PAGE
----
Article by Filippo Bertozzo
The day in which a new hadrosaur is presented to the public, after a long time of study and research, is certainly a celebration. But when a new parasaurolophine is introduced, even with a skull bordering on perfection, it’s a day to remember in the annals!
This week, world paleontology was positively shaken by the publication of Tlatolophus galorum, a new hadrosaur from the Upper Campanian of Mexico. The publication is by Ramìrez-Velasco et al. on Cretaceous Research.
This dinosaur, of considerable size (an estimated total length of 12 meters, with the skull estimated at 1.79 m), was found in 2013 in the Cerro del Pueblo Formation, near Presa de San Antonio (Coahuila, northern Mexico), and consists of the aforementioned skull, some bones of the limbs and pelvis, and an almost complete vertebral series of the tail. The description now published refers only to the skull, while the other elements of the skeleton are still in the preparation and study phase.
Tlatolophus means “word crest”, referring to its comma form which, in Aztec iconography, resembles the glyph of “word”. Galorum, on the other hand, is dedicated to two local families, Garza and Lòpez: “ga” recalls Jesùs Garza Arocha who encouraged the discovery of this find, and “lorum” is dedicated to the Lòpez family for their help during the excavation and their dedication to the defense of the Mexican paleontological heritage.
Undoubtedly, the most impressive feature of this specimen is its crest, formed by the premaxillary and nasal bones, with a slight participation of the prefrontal. The crest is very reminiscent of that of Parasaurolophus, although the terminal part expands to form a sort of plate (while, we recall, in Parasaurolophus it is more tubular). The authors also point out the similarity between the shape of the nasal, elongated posteriorly and expanded in the terminal portion, to that of Tsintaosaurus, a Chinese hadrosaur that became famous in the 90s for its characteristic “pole” crest, then changed to a more circular shape. As pointed out in the study, the shape of the crest fills a morphological gap in the evolution of these structures in Lambeosaurinae (that is, that group of hadrosaurs with “empty” cranial crests, containing the passage of the respiratory tract). The nasal, in fact, lengthens but maintains a ventral position; the nasal process of the premaxillary extends beyond the orbital area (a characteristic present in the lambeosaurin tribe but later lost in Parasaurolophus and other derivative parasaurolophins), and bends anteriorly (a characteristic present in Tsintaosaurus and Amurosaurus, later lost in the derived lambeosaurins). The discovery of a crest so widened and curved like a comma, different from the tubular crests like Parasaurolophus and from the “helmeted” Corythosaurus-style ones, suggests two evolutionary scenarios: 1), the comma crests were present at the beginning of the evolution of Lambeosaurinae, or 2) this morphology was acquired independently in both Tsintaosaurus and Tlatolophus.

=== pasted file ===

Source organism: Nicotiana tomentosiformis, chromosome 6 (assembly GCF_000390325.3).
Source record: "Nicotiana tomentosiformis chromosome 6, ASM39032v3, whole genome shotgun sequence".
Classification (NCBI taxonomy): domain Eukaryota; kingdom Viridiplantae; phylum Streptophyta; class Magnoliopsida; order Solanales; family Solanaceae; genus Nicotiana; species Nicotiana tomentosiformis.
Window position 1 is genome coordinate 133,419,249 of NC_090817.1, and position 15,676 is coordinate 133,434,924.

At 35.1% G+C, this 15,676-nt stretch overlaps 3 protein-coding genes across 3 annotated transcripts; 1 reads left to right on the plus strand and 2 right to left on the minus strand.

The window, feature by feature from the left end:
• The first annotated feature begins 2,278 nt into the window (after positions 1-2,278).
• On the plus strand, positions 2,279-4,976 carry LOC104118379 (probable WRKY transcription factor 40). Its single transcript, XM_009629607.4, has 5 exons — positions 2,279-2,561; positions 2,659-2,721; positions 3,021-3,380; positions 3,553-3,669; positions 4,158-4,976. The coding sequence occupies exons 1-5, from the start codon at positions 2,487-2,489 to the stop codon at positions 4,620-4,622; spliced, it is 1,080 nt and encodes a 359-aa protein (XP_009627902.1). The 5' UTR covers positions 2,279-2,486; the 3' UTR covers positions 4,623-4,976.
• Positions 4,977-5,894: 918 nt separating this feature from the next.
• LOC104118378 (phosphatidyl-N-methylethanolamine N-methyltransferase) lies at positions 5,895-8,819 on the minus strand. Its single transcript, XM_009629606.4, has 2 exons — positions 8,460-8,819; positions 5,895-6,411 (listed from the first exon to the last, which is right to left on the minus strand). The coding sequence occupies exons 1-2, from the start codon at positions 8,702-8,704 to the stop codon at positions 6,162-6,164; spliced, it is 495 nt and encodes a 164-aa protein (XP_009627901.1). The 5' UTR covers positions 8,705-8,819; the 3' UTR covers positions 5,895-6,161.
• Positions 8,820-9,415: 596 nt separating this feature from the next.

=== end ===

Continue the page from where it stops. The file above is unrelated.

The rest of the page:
The discovery of a parasaurolophino in Mexico extends the geographic range of this group southward, and adds to the local hadrosaur fauna that so far consists of Magnapaulia, Velafrons and Kritosaurus. Furthermore, the phylogenetic analysis proposed in the study suggests that parasaurolophins originated in North America (contrary to the Asian origin previously proposed by other authors) from a Lambeosaur ancestor in the mid-Upper Cretaceous, eventually reaching Asia (Charonosaurus). and Europe (Blasisaurus) towards the end of the Maastrichtian.
Obviously the question does not end there. Much remains to be said in the evolution of parasaurolophins, undoubtedly among the most fascinating but also among the rarest and most mysterious hadrosaurs, but possible new future findings could help us better understand the evolution and ecology of these wonderful animals!